Daily Archives: September 20, 2007

What’s the Key to Effective Purchasing?

CAPS Research latest Practix, The Key to an Effective Purchasing System: Is It Technology or Supplier Relationship Management?, by Keah Choon Tan asks whether sophisticated and often expensive information technology is the only solution to improve competitiveness in response to the tremendous pressures of globalization and increasingly demanding customers. The study describes the lean but highly efficient supply management system of a world-class casino-hotel chain that emphasizes strategic supplier relationships over implementation of sophisticated information technology and that has developed a supply management system founded on a contemporary management philosophy that stresses long-term, mutually beneficial relationships, trust, and sole sourcing.

The goal of the article was to demonstrate that an effective supply management policy can be the key to managing the supply function effectively. The policy emphasizes the formation of strategic alliances to achieve the lowest total acquisition cost, rather than forcing suppliers to bid on each purchase – since this approach tend to focus on short term measures such as unit price. Once the strategic alliances are formed, the best suppliers are selected for each item based on quality, reliability, delivery, and total acquisition costs and blanket orders are issued. Furthermore, to update and continuously improve centralized blanket orders, the company has processes in place to enable suppliers to solicit new business and chefs to request and receive samples and pricing information.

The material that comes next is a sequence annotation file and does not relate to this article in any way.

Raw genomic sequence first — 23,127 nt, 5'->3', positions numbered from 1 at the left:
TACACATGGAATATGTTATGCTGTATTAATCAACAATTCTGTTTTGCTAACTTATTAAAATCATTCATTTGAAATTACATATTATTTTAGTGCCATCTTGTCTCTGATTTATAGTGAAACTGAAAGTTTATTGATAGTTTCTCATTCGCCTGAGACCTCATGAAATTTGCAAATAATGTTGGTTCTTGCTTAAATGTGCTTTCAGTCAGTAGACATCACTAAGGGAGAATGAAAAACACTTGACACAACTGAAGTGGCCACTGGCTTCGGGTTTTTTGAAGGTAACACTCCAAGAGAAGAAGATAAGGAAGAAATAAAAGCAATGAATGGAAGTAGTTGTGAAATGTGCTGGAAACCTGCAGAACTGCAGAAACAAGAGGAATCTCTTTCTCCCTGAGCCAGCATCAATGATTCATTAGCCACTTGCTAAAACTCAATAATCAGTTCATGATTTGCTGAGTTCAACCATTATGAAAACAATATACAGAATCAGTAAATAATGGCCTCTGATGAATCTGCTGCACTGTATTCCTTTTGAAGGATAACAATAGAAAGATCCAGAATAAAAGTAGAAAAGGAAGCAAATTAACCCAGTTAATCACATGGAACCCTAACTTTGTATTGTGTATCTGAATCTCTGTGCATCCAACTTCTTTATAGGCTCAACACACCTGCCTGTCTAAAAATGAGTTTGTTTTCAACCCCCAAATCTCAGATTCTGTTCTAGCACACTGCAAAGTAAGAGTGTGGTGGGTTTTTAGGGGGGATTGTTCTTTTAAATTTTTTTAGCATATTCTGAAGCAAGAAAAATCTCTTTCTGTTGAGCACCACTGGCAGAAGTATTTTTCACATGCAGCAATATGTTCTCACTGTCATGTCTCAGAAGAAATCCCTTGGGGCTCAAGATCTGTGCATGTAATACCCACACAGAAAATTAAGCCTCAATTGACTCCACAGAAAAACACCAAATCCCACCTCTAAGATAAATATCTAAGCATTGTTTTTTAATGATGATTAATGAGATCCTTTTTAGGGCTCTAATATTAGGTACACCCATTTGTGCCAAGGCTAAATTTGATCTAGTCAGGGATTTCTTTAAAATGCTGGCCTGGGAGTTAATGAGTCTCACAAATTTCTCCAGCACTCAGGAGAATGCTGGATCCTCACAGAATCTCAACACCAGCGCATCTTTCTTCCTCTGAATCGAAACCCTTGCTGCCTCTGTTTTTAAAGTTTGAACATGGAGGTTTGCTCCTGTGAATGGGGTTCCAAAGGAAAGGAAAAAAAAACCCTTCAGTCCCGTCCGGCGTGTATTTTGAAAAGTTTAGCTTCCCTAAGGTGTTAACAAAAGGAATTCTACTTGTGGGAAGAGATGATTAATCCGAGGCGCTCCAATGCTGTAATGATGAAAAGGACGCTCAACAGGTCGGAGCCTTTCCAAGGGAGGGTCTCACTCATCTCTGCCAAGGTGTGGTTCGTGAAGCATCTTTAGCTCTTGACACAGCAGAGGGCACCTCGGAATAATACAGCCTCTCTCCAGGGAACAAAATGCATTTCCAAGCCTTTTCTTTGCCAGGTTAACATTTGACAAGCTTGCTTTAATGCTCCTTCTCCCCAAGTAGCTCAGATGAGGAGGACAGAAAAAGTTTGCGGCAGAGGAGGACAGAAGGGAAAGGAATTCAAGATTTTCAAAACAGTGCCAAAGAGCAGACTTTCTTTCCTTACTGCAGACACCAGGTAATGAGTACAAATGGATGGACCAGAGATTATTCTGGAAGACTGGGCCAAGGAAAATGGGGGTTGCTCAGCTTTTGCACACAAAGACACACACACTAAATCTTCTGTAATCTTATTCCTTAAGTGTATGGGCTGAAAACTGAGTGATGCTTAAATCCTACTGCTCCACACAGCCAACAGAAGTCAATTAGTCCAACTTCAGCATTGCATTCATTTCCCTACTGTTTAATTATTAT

In addition to sole sourcing, the company also employs supplier performance monitoring, continuous evaluation, and competitive bidding when a new product, or source, is needed. The company also has well-defined, rigid, supplier selection criteria which include competitive pricing, quality standards, reliable services, processes, and delivery, the ability to provide niche product and design concepts, financial stability, provision of warranties, insurance and bonding, proven performance standards, and excellent service and support.

The study then deduces that implementing an appropriate process is the key to solving business challenges, and information technology is merely a tool to facilitate the process. Furthermore, the study notes that the process has led to time savings, cost savings, accuracy, waste elimination, and improved control without the support of much in the way of information technology.

Although I’d have to agree that the process is key, I don’t think the study stresses enough that it was based on the restaurant services arm of a casino hotel chain that has only eight locations, all of which require essentially the same items. This is not very sophisticated supply management. For an operation of this size, good processes backed by Excel and Access are pretty much guaranteed to get results (but not necessarily great results, especially from an efficiency standpoint).

Thus, although it’s a good report – it’s also a dangerous one. There’s no way this would work for a major fast food chain if it did not have good sourcing and procurement systems to back such a strategy up. Although tools alone do not a successful sourcing process make, without tools, the supply management team of any chain of even just a few dozen locations would quickly become swamped under information overload and be unable to keep track of who is supposed to ship what where, whether or not performance is acceptable, whether or not quality is acceptable, and whether or not they are truly getting the best price. Although a sole source strategy backed up only by good supplier management is often a great approach for a small business, without good technology to back it up, it just doesn’t scale!

A fool and his money are soon parted … don’t be a fool!